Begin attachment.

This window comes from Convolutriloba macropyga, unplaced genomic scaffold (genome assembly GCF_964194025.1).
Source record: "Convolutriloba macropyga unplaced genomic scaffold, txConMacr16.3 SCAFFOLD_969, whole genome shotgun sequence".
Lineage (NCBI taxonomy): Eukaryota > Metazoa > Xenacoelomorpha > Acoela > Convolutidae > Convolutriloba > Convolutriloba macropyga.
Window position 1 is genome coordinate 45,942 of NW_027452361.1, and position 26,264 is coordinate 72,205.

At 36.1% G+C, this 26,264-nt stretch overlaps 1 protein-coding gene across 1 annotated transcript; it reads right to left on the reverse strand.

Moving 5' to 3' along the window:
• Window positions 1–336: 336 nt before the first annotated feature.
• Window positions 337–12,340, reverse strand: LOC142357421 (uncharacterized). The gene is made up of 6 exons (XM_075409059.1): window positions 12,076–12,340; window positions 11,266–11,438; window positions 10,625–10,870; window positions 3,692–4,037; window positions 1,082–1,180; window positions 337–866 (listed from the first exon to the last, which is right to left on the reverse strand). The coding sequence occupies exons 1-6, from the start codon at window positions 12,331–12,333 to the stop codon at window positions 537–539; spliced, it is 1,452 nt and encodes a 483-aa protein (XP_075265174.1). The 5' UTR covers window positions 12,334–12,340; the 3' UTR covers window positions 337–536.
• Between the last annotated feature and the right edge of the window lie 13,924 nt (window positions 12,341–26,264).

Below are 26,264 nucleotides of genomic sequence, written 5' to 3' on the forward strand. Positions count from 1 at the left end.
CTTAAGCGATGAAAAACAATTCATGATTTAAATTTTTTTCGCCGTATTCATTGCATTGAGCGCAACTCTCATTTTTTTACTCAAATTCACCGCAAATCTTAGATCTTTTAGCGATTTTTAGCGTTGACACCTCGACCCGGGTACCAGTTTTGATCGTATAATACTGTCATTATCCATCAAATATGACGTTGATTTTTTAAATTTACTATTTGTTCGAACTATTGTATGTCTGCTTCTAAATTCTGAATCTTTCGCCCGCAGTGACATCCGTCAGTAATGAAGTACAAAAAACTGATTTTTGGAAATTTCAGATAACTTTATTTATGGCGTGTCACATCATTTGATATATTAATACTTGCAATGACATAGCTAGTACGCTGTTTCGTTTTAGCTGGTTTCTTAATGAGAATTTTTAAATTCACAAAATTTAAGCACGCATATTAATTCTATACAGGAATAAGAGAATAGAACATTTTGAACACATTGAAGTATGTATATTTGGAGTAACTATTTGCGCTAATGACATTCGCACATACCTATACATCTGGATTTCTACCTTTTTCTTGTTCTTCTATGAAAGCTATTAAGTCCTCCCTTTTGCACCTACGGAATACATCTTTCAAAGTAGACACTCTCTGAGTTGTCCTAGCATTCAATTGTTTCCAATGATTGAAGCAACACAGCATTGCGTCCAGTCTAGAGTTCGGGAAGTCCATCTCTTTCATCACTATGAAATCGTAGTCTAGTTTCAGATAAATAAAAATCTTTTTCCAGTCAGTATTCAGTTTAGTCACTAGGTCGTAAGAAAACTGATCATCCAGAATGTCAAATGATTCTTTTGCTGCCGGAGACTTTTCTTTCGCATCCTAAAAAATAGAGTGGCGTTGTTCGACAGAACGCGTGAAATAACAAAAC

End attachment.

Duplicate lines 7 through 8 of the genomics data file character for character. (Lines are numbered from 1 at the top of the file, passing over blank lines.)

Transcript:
• Window positions 1–336: 336 nt before the first annotated feature.
• Window positions 337–12,340, reverse strand: LOC142357421 (uncharacterized). The gene is made up of 6 exons (XM_075409059.1): window positions 12,076–12,340; window positions 11,266–11,438; window positions 10,625–10,870; window positions 3,692–4,037; window positions 1,082–1,180; window positions 337–866 (listed from the first exon to the last, which is right to left on the reverse strand). The coding sequence occupies exons 1-6, from the start codon at window positions 12,331–12,333 to the stop codon at window positions 537–539; spliced, it is 1,452 nt and encodes a 483-aa protein (XP_075265174.1). The 5' UTR covers window positions 12,334–12,340; the 3' UTR covers window positions 337–536.